The Rt Hon Alan Johnson MP, who was brought up by his sister from the age of 13 following their mother's death, has called for legislation to improve the situation of brothers and sisters who care for their siblings in the absence of a parent. In Britain it is estimated there are over 45,000 siblings raising their younger brothers and sisters. In some cases this is as a result of parental death, or because of parental imprisonment, mental illness, drug and alcohol misuse or domestic violence - or a combination of these factors.
Giving a speech at a fundraising event in support of charity Family Rights Group yesterday Alan Johnson highlighted that many young people are forced to give up work in order to take on the care of their vulnerable younger brothers and sisters. Despite the needs of these children, most are living in severe poverty and do not have a right to practical support, such as bereavement counselling. He argued that if the right support was in place, more children could be raised by their siblings or wider family, as an alternative to being in the care system. He called for legislative changes so that:
- Sibling carers have access to paid leave when they take on care of the children, similar to proposals that the Government is introducing for adopters;
- Local authority support duties that apply to children who are adopted, also apply to children raised by their older brothers and sisters;
- There is exemption from the bedroom tax and benefit cap for sibling carers, many of whom are raising more than one child;
- Children being raised by siblings get the same priority for a school place as a child who has been in the care system;
- Local authorities are required to identify and consider wider family members, including older siblings, as potential suitable carers, in order to avert a child entering the care system.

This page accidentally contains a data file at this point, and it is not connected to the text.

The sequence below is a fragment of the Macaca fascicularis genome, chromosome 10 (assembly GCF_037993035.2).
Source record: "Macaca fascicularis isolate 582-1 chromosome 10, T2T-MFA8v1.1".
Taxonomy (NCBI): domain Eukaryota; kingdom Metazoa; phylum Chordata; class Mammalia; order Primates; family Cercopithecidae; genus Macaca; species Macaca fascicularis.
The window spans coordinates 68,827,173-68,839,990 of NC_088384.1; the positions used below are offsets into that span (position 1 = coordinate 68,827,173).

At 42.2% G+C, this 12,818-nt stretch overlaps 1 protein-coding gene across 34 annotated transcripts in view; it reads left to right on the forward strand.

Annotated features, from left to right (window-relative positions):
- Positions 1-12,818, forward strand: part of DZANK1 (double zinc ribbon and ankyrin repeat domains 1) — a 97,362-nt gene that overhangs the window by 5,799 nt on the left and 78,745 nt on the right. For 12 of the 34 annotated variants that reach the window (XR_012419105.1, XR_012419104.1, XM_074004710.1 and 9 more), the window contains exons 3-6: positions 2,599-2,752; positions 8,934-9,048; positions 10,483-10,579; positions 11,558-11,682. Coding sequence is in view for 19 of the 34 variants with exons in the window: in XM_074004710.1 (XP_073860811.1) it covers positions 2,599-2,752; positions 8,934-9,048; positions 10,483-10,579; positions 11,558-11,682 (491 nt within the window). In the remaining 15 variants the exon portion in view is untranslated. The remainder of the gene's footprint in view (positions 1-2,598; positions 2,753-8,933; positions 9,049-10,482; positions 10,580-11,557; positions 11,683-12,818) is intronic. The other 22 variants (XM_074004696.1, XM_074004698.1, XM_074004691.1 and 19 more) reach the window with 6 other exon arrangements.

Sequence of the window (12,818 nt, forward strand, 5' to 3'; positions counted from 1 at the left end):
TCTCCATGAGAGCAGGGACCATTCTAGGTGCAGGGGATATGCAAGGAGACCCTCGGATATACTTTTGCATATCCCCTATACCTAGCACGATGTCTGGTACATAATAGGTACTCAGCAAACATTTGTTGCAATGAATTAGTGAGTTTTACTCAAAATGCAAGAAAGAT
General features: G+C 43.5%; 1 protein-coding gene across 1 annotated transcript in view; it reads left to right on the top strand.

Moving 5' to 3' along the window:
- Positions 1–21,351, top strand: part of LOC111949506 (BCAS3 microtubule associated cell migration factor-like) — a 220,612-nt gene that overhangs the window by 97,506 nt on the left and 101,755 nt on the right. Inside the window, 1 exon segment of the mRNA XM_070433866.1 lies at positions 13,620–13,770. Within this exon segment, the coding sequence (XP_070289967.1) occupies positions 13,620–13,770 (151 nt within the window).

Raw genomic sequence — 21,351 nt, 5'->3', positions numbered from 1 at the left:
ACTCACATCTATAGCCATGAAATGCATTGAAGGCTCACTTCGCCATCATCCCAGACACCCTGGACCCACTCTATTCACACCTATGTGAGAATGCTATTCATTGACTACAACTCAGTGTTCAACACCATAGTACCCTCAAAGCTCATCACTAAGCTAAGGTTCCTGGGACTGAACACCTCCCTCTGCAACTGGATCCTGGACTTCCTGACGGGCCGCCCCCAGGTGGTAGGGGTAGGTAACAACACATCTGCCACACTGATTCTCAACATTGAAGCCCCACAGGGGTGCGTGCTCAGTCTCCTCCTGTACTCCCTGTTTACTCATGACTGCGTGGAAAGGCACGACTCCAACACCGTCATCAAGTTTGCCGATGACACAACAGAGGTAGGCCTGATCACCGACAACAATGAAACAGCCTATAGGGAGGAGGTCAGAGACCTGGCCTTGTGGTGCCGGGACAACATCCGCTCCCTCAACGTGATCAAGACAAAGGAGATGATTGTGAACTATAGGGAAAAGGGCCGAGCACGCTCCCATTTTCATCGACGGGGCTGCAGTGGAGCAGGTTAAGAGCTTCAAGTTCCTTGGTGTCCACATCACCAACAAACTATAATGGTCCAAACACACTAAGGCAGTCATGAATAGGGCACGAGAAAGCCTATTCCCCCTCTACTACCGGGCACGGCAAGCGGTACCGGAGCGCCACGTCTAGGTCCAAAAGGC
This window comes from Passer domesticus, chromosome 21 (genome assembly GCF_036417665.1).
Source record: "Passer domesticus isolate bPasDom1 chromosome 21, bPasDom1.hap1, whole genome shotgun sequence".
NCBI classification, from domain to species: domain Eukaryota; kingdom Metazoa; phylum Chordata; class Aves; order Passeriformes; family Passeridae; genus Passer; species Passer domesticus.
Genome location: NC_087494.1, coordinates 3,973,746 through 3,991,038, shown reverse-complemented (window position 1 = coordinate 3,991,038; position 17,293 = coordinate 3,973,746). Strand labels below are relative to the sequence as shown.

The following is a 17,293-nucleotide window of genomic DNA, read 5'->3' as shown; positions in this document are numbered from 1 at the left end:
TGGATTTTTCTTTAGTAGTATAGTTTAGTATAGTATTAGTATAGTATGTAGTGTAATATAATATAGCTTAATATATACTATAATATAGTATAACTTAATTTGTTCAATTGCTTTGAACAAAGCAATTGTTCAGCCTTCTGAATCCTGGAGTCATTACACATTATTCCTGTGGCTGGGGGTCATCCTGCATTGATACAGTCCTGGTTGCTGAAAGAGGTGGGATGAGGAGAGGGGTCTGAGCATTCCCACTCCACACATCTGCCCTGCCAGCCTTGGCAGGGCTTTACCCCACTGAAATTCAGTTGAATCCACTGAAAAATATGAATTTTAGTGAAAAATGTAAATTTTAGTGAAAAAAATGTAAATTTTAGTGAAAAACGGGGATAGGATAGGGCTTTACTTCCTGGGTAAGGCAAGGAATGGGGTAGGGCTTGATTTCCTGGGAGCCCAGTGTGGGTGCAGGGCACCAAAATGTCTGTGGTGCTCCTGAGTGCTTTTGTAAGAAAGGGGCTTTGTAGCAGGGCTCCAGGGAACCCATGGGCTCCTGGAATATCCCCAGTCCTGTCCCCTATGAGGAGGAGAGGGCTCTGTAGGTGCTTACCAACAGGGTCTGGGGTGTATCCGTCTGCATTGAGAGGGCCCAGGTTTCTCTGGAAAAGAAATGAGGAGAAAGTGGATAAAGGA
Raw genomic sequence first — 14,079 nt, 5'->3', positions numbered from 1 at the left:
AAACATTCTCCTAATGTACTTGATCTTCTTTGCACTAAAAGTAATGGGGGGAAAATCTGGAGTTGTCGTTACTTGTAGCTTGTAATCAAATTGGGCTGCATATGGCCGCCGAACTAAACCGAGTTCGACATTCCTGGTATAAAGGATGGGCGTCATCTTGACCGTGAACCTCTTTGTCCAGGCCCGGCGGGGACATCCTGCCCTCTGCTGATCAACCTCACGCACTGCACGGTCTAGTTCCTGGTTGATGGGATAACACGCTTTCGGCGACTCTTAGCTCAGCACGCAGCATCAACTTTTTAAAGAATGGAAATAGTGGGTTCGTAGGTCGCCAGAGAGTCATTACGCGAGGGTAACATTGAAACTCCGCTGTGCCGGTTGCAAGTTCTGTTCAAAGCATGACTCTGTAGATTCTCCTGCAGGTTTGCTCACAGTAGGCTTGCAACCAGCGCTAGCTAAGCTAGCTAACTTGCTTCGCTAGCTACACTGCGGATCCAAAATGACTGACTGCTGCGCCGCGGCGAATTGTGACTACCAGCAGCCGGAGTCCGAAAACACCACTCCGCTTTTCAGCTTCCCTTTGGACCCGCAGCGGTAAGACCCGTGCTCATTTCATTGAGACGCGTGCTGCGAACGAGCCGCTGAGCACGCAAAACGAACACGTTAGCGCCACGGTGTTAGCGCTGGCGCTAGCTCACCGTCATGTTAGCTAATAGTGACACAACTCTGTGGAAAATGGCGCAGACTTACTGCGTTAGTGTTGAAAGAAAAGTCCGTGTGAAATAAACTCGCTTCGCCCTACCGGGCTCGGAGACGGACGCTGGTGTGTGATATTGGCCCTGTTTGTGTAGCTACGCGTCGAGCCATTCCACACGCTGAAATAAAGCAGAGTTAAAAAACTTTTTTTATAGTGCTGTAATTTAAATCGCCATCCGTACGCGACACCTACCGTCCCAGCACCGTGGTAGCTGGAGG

‘Today only around 5% of the 45,000 children who are being brought up by their older brothers and sisters are entitled to support because they are officially in care and their sibling carers are paid as foster carers. For the remaining 95% it is a matter of chance whether they and their carers get any help from their local authority. The truth is that this is an issue which has been overlooked for decades, by governments of all political complexions. But it's more pressing now as numbers of children in the care system have risen. Sadly, Family Rights Group's research showed that sibling carers are often at the bottom of the pile when it comes to being able to access help, particularly with housing.
Sibling care can be extraordinarily successful. There is plenty of evidence that children raised by their relatives do better than those in unrelated care, despite having suffered similar earlier tragedies and trauma. I know that from my own life. My sister Linda did so much for me. Without her we would have been separated and placed in care and our futures would have turned out very differently. Nevertheless without access to the right help we are inflicting wholly unnecessary damage on some of these children's chances of a successful upbringing.
Moreover, frequently the price for the children's wellbeing is paid by their older siblings, who are forced to give up their own chances of a degree or a job to take on the care of their younger brothers or sisters. Many are living in severe financial hardship and the situation is getting significantly worse as a result of local authority cuts and welfare reforms, with some hit by the benefit cap because they have taken on more than one child.
Sibling carers are extraordinary people. They have gone beyond what it is reasonable to expect of any young person. They are saving the state a fortune in care costs avoided. They have often had to sacrifice their own relationships, dreams and careers. There are simple steps that the Government could take that would transform this situation.'
Family Rights Group carried out detailed research in 2011 into the situation of sibling carers in the UK. An analysis of the 2001 census has shown that 38% of children living with family and friends carers were being brought up by an older sibling.